Also in 2018, Kumar visited a hospital where “the whole of the surgical division had to be inspected”. He was the only consultant in the team. “They were asking me to inspect orthopedic surgery, hepatobiliary, vascular, ENT – and multiple other specialties across two sites.” He told them it wasn’t possible, and was beyond his expertise, but he said that he was told they didn’t have enough staff, and to complete the inspection.
This time, in his complaint, he wrote: “The CQC itself has criticized and ranked some trusts negatively for lack of staff, but it appears that the regulator itself is in serious trouble here.” He suspects this email was “the last straw”. (He has a jolly laugh, even at painful moments.) In February 2019, he was sacked. “They showed no mercy.” If only, he says, one person at the CQC had noted, “Kumar was recruited for his professional standing, has somebody listened to him?” He was shocked by the regulator’s behavior. “They considered me a thorn in their side. Their response when you point out their inadequacies can be brutal.”
He says he was subjected to “falsehoods” and “character assassination behind my back” – there is astonishment in his voice even now. From his experience, he feels the CQC has a “bullying culture”. He feels they violated their own values. “The standards they want others to follow do not apply to them. That is the impression I got.”
For example, after his tribunal case was filed, court documents show that CQC officials emailed his employers asking whether there were any “past issues” on his file. “They’re misusing their authority as a regulator. It’s a serious offense in my opinion. They have no right to request information from my employer.” There was no dirt to dig up, but that’s not Kumar’s point. “It’s unbelievable that this was happening in the offices of the prime regulator of health care in the country.”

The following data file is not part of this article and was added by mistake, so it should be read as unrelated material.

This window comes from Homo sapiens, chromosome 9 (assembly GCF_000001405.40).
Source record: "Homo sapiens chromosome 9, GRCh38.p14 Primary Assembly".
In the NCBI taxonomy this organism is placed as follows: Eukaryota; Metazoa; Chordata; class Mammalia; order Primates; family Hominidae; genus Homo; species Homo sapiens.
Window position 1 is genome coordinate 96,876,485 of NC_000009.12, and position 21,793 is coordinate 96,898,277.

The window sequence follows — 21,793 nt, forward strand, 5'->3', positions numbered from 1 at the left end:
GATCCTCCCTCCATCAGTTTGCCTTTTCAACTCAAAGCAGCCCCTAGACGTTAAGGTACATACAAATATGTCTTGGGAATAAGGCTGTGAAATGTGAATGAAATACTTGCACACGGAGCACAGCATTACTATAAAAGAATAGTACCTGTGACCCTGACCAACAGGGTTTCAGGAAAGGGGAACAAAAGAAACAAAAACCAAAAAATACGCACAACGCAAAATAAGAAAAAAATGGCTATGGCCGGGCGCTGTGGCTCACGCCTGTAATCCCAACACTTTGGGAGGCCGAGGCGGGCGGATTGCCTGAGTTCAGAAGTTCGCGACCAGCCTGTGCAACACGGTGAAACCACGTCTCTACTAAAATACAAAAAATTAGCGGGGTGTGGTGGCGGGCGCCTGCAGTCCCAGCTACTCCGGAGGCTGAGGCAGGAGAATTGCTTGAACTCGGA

The British Medical Association (BMA) supported him, funding his case. As the judges acknowledged, he says: “I have an untarnished reputation.” He knows he could have kept quiet. “It’s not my job. But I felt so insulted, wronged. I didn’t want this to hang over my head until I died. It’s a blot on my career.”
He was fortunate in this “David and Goliath scenario” to have support. “My family stood by me – my wife and two children. A few close friends. And most of my colleagues.” Although not all raised their head above the parapet. “It was a lonely place in the court. I was cross-examined for three and a half days by a QC. I had three CQC officials sitting not very far from me. I found it extremely difficult and stressful. I lost sleep.” The first phase of the hearing was in November 2021. Usually, he says, he is “very active in the Christmas celebrations on our street”. That year, he “sat inside”.
It’s been “a long battle”. But the response to the judgment makes him feel that “I fought for thousands and thousands of NHS workers and patients. I feel vindicated.” Now, he’s receiving flurries of emails, letters and phone calls from other health-care staff, saying they have had similar experiences, and thanking him. “I’m not alone.”
It begs the question, why would any esteemed clinician want to be a CQC special adviser? “They’ve lost the confidence of the health-care community now,” Kumar believes. Yet he sees no sign of anyone in the CQC being held accountable for their actions. There should be consequences for those who “failed in their duty”, he says.
It’s not the regulator’s first controversy. The CQC rated maternity services at Shrewsbury and Telford NHS Hospitals Trust as “good” in 2015. The Ockenden Report, published earlier this year and led by senior registered midwife Donna Ockenden, found that over 20 years, 300 babies died or were left brain damaged due to “avoidable errors” in care.